Pause for Reflection, by Claire Collins

In the autumn, colleagues from Gloucestershire Archives have been showcasing our digital preservation work at a couple of conferences. The first the Archives and Records Association conference was about ‘Facing Forward: Post-pandemic recordkeeping – change, challenge, choice’ and the second was the international conference on digital preservation (iPres) focusing on ‘Data for all, for good, for ever: Let Digits Flourish’

For both conferences we presented papers focusing on the recent work we have been doing designing a long term digital storage solution for our born digital records and curiously enough (or perhaps not!) this very forward facing topic served to highlight the basic principles that underpin the work we do here.

So first, what are archives?

Archives are the record of everyday activities of governments, organisations, businesses and individuals. Archives may take many different forms – handwritten, typed, printed, photographic or electronic – and include audio-visual material such as video and sound recordings. As authentic and reliable records, they are preserved permanently because of their evidential and historical value.

What does Gloucestershire Archives do?

We gather archive collections and local and family history resources to ensure they are kept secure and made accessible.

We can see the foundations of the Archive are provenance (that is understanding where something has come from) and authenticity. So an Archive’s worth is that it preserves both provenance and authentic content.

Historically then we expect that the documents we offer to customers are precisely the documents that crossed the Archive’s threshold and are what we have ever since kept safe. Archival authenticity does not mean that a document’s content is “true” rather it means that the document produced is the document that was received by the Archive, possibly many decades earlier.

Therefore successful Archival preservation requires more than just having access to a document. We must also know where the document is from and how it relates to other documents. And in particular we must know that our document is authentic and be able to prove this claim.

All then that we need to do for our digital records is translate these principles into the digital world.

We have been working on tools that will ensure that we not only know that our digital documents have been preserved but that we can prove it.

Provenance is captured in our hierarchical catalogue that is compliant with international cataloguing standards (ISAD(G)). This digital application is supported by our normal business continuity plans, and our “disorderly exit” plan – which protects us in case of incidents such as supplier failure.

Authenticity is based on the custody of the fixity digests of the archival information packages (AIPs) or digital objects that are held by us in our storage.

You can read more about fixity and fixity digests on the Digital Preservation Coalition’s website, but essentially you can think of a fixity digest as a digital fingerprint or unique value that can be generated from a digital object. Knowing, maintaining and comparing the fixity of a digital object allows us to prove that a digital object is authentic.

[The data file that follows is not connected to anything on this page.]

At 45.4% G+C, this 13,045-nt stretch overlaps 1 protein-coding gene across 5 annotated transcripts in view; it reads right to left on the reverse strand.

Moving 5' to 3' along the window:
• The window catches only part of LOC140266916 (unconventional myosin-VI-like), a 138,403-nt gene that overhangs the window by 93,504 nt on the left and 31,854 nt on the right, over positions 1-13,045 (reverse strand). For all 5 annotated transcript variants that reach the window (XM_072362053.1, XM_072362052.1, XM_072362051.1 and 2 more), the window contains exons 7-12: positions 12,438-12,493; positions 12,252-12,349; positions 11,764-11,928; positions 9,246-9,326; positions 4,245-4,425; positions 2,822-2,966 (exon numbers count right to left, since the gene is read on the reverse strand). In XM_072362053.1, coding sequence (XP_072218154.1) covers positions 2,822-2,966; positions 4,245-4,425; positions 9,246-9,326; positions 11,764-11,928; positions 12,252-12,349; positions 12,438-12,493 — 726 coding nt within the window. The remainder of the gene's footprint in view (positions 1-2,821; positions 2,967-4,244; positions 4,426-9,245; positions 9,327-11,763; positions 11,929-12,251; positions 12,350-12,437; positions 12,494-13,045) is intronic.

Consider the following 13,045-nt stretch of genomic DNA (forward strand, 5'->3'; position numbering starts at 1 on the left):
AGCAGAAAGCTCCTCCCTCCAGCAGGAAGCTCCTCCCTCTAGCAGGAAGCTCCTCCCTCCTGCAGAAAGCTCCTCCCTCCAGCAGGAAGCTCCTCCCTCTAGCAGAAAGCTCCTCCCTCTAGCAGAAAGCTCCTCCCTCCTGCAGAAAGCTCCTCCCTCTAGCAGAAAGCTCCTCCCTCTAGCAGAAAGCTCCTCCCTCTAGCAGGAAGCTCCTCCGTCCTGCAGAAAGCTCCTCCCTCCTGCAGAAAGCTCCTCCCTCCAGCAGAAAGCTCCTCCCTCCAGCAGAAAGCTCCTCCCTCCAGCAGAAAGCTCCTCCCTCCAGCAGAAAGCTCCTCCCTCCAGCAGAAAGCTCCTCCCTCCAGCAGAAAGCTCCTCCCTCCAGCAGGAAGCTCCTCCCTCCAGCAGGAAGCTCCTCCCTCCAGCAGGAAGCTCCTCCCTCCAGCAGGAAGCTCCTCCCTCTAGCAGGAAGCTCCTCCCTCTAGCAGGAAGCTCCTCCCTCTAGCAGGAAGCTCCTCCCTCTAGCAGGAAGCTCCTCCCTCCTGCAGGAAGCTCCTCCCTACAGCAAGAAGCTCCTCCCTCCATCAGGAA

In practical terms we use a packaging tool to create Archival Information Packages or AIPs from the digital documents transferred to us. (Think of this a bit like putting some paper records into a box). As part of this process we calculate the fixity digests of the AIPs.

We are then able to deposit AIPs in a remote cloud based store. We use a storage fixity tool to calculate the fixity digests of the deposited AIP that it has received. It reports these digests back to the packager tool. The packager tool knows what the fixity digests of the AIP should be since it calculated them when the AIP was first created. So it can verify what the storage fixity manager tool is reporting and confirm that the service is reporting the expected fixity digests.

Finally, the packager tool includes the fixity digests that it created earlier in a fixity digest database which is maintained by the Archive.

Similarly when a user wants to consult a particular digital object we can request an AIP from the store using the packager tool.

The archivist identifies the AIP that is being requested. The packager tool receives the downloaded AIP. It confirms that it has located the expected fixity digests in the fixity digest database maintained by the Archive. It calculates the fixity digests of the deposited AIP that it has received so that these can be compared. Since the digests agree with the expected fixities that have remained in the Archive’s custody the Archive can prove that the requested AIP is authentically identical to the deposited AIP.

Gloucestershire Archives has been working in this field now for almost 20 years. Our approach of learning by doing has allowed us to develop our thinking and learning by actively taking discrete steps to preserve our digital collections. Our existing AIPs are stored securely within Gloucestershire County Council’s network, but now that we have defined our requirements we can explore the opportunities that new technologies offer.

Claire Collins, Collections Development Manager

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